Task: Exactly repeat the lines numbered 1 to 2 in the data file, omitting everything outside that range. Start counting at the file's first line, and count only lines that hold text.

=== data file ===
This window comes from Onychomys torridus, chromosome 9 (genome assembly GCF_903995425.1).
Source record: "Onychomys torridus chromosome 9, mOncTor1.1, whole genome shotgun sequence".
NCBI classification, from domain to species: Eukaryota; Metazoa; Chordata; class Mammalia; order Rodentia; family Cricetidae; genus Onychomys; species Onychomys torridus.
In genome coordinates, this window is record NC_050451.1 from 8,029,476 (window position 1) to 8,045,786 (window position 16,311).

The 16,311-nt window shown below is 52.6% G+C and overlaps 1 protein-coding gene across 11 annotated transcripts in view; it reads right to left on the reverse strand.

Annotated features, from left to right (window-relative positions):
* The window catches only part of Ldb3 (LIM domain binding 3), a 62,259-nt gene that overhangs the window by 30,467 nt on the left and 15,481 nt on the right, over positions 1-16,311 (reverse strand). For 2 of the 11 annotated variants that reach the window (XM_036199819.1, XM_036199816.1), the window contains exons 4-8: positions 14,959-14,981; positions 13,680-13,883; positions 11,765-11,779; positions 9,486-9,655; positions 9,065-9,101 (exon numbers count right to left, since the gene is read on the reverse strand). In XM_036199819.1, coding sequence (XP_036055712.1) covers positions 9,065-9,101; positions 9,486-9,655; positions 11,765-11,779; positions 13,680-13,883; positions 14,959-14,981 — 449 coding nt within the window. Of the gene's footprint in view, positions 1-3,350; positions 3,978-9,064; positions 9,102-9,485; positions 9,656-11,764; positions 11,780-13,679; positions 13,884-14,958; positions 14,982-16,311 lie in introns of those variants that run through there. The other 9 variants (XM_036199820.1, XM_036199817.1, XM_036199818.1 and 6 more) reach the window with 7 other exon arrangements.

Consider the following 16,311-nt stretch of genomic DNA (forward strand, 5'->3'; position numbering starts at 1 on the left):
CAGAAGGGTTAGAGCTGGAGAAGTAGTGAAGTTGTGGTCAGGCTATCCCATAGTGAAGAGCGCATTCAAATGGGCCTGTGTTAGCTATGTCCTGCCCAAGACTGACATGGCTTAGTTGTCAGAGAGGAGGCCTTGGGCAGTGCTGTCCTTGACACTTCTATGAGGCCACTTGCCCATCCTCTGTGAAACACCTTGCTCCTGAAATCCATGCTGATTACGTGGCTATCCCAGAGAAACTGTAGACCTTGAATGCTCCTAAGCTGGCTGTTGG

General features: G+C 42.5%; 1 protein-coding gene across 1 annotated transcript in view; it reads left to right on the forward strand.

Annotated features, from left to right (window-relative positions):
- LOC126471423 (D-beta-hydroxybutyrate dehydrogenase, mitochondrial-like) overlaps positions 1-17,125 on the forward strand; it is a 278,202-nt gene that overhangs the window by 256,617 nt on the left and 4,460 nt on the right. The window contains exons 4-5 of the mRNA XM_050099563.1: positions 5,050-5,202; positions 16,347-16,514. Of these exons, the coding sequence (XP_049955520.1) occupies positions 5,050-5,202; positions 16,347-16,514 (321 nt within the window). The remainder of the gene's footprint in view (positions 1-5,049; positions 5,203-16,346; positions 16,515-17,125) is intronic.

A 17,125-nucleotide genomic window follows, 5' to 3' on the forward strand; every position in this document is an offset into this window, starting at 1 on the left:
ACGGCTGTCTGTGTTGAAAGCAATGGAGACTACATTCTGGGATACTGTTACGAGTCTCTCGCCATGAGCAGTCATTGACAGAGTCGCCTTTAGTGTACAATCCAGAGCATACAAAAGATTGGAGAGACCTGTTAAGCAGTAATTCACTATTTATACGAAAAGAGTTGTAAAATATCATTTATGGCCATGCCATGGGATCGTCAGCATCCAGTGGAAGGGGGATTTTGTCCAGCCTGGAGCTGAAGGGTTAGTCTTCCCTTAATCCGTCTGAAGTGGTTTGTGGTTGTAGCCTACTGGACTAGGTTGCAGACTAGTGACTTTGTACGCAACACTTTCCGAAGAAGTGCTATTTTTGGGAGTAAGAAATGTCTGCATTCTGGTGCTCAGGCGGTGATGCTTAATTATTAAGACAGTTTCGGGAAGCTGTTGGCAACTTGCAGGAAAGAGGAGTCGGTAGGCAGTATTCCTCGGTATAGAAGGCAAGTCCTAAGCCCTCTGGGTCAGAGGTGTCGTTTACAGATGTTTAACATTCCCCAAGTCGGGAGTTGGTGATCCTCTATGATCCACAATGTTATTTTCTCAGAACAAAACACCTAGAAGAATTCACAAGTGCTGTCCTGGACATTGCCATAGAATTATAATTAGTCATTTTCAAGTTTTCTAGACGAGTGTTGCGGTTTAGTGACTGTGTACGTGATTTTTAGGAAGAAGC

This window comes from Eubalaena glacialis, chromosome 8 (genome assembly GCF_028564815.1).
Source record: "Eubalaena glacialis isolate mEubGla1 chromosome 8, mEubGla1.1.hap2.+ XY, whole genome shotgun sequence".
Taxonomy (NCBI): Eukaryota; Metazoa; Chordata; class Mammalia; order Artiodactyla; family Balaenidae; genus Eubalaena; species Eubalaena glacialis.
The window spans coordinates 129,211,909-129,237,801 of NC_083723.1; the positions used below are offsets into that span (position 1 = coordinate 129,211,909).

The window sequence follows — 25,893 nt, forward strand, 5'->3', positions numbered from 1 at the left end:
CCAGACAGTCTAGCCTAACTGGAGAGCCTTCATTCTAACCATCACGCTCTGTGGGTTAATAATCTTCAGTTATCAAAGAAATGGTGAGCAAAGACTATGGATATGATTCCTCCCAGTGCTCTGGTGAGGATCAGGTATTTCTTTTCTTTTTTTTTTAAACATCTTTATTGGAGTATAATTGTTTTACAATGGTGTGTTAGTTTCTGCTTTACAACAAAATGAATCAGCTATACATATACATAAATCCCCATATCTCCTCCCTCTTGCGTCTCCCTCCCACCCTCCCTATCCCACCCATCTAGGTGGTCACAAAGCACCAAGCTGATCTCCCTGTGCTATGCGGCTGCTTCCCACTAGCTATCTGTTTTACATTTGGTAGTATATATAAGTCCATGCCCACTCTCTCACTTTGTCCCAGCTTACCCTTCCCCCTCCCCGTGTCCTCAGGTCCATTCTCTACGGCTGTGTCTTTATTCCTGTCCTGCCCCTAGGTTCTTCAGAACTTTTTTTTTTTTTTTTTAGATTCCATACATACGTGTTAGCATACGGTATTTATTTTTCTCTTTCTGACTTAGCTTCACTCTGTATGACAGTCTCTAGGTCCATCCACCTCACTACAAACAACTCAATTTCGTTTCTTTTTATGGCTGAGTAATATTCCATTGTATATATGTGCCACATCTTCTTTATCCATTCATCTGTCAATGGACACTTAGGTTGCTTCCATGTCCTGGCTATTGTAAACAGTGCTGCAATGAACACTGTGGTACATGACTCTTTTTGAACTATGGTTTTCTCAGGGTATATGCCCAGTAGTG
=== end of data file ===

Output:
This window comes from Onychomys torridus, chromosome 9 (genome assembly GCF_903995425.1).
Source record: "Onychomys torridus chromosome 9, mOncTor1.1, whole genome shotgun sequence".